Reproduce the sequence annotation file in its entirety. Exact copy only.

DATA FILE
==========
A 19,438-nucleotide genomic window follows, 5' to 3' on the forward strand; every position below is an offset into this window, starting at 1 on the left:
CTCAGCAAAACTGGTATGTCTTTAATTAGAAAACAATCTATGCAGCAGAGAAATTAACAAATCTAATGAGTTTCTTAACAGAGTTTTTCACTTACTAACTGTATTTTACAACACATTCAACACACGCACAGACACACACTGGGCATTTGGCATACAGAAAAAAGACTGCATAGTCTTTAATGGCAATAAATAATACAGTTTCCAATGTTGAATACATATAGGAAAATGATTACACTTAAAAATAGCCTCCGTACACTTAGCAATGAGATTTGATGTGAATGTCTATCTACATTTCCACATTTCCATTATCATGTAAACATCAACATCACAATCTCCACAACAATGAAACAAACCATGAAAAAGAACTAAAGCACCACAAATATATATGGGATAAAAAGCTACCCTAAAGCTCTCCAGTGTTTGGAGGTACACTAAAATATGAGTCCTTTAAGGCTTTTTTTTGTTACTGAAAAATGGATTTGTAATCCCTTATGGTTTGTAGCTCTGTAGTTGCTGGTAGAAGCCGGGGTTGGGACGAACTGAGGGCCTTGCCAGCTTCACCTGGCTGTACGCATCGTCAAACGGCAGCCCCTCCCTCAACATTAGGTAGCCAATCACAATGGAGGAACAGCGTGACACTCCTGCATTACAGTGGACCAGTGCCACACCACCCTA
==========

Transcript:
A 19,438-nucleotide genomic window follows, 5' to 3' on the forward strand; every position below is an offset into this window, starting at 1 on the left:
CTCAGCAAAACTGGTATGTCTTTAATTAGAAAACAATCTATGCAGCAGAGAAATTAACAAATCTAATGAGTTTCTTAACAGAGTTTTTCACTTACTAACTGTATTTTACAACACATTCAACACACGCACAGACACACACTGGGCATTTGGCATACAGAAAAAAGACTGCATAGTCTTTAATGGCAATAAATAATACAGTTTCCAATGTTGAATACATATAGGAAAATGATTACACTTAAAAATAGCCTCCGTACACTTAGCAATGAGATTTGATGTGAATGTCTATCTACATTTCCACATTTCCATTATCATGTAAACATCAACATCACAATCTCCACAACAATGAAACAAACCATGAAAAAGAACTAAAGCACCACAAATATATATGGGATAAAAAGCTACCCTAAAGCTCTCCAGTGTTTGGAGGTACACTAAAATATGAGTCCTTTAAGGCTTTTTTTTGTTACTGAAAAATGGATTTGTAATCCCTTATGGTTTGTAGCTCTGTAGTTGCTGGTAGAAGCCGGGGTTGGGACGAACTGAGGGCCTTGCCAGCTTCACCTGGCTGTACGCATCGTCAAACGGCAGCCCCTCCCTCAACATTAGGTAGCCAATCACAATGGAGGAACAGCGTGACACTCCTGCATTACAGTGGACCAGTGCCACACCACCCTA